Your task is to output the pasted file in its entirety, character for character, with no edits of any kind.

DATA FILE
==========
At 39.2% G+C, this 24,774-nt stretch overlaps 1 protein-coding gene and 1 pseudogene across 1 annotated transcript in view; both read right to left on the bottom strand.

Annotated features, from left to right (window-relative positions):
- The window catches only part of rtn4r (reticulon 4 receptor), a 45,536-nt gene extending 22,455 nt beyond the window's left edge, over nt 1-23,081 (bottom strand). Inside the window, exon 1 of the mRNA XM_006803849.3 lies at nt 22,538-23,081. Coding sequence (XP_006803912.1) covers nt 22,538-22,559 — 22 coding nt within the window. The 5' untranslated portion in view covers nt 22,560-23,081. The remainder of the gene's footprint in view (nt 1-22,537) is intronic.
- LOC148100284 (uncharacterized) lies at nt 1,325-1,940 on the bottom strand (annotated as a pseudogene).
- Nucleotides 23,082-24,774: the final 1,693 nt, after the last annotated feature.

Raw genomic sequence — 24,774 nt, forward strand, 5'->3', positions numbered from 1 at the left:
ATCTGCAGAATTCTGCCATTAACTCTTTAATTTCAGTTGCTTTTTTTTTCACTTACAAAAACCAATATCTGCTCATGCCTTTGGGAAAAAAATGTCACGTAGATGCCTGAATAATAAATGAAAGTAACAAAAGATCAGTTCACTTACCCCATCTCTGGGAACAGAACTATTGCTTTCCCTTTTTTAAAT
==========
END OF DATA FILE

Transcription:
At 39.2% G+C, this 24,774-nt stretch overlaps 1 protein-coding gene and 1 pseudogene across 1 annotated transcript in view; both read right to left on the bottom strand.

Annotated features, from left to right (window-relative positions):
- The window catches only part of rtn4r (reticulon 4 receptor), a 45,536-nt gene extending 22,455 nt beyond the window's left edge, over nt 1-23,081 (bottom strand). Inside the window, exon 1 of the mRNA XM_006803849.3 lies at nt 22,538-23,081. Coding sequence (XP_006803912.1) covers nt 22,538-22,559 — 22 coding nt within the window. The 5' untranslated portion in view covers nt 22,560-23,081. The remainder of the gene's footprint in view (nt 1-22,537) is intronic.
- LOC148100284 (uncharacterized) lies at nt 1,325-1,940 on the bottom strand (annotated as a pseudogene).
- Nucleotides 23,082-24,774: the final 1,693 nt, after the last annotated feature.

Raw genomic sequence — 24,774 nt, forward strand, 5'->3', positions numbered from 1 at the left:
ATCTGCAGAATTCTGCCATTAACTCTTTAATTTCAGTTGCTTTTTTTTTCACTTACAAAAACCAATATCTGCTCATGCCTTTGGGAAAAAAATGTCACGTAGATGCCTGAATAATAAATGAAAGTAACAAAAGATCAGTTCACTTACCCCATCTCTGGGAACAGAACTATTGCTTTCCCTTTTTTAAAT